Drift. n.s. [from drive.]
- Force impellent; impulse; overbearing influence.
A man being under the drift of any passion, will still follow the impulse of it, 'till something interpose, and, by a stronger impulse, turn him another way. South's Sermons.
- Violence; course.
The mighty trunk, half rent with rugged rift,
Doth roll adown the rocks, and fall with fearful drift. F. Q.
- Any thing driven at random.
Some log, perhaps, upon the waters swam,
An useless drift, which rudely cut within,
And hollow'd, first a floating trough became,
And cross some riv'let passage did begin. Dryd. Ann. Mirab.
- Any thing driven or born along in a body.
The ready racers stand,
Swift as on wings of wind up-borne they fly,
And drifts of rising dust involve the sky. Pope's Odyssey.
- A storm; a shower.
Our thunder from the South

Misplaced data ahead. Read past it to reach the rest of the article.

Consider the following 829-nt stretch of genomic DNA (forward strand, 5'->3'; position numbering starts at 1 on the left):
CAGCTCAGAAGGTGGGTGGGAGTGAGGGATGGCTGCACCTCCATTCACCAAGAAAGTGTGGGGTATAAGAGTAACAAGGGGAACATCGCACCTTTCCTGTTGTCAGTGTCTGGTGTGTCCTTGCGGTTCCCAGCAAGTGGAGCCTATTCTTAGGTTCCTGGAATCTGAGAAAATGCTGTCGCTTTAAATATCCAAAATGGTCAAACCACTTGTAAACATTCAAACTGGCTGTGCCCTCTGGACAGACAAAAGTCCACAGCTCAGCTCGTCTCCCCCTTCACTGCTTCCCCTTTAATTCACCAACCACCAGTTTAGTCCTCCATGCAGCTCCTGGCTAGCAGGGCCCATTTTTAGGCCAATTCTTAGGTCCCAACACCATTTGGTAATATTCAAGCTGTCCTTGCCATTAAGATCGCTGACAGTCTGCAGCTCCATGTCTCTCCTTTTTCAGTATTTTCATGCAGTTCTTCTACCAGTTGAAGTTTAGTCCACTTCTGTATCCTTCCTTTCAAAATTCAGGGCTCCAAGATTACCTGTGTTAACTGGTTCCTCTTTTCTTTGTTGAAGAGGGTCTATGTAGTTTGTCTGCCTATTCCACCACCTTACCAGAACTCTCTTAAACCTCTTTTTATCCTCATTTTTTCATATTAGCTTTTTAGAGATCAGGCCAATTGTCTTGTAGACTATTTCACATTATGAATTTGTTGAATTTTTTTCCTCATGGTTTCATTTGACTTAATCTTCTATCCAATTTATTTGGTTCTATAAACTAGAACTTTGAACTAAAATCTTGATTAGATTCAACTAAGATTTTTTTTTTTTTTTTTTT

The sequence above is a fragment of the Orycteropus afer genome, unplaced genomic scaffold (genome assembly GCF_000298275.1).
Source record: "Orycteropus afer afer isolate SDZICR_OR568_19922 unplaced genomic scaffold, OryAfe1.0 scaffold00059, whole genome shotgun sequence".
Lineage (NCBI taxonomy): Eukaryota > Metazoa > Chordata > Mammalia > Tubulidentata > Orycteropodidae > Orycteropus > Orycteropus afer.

Shall rain their drift of bullets on this town. Shak. K. John.
- A heap or stratum of any matter thrown together by the wind; as, a snowdrift, a deep body of snow.
- Tendency, or aim of action.
The particular drift of every act, proceeding eternally from God, we are not able to discern; and therefore cannot always give the proper and certain reason of his works. Hook.
Their drift 'comes known, and they discover'd are;
For some, of many, will be false of course. Daniel's C. War.
- Scope of a discourse.
The main drift of his book being to prove, that what is true is impossible to be false, he opposes nobody. Tillot. Pref.
The drift of the pamphlet is to stir up our compassion towards the rebels. Addison.
This by the stile, the manner, and the drift,
'Twas thought could be the work of none but Swift. Swift.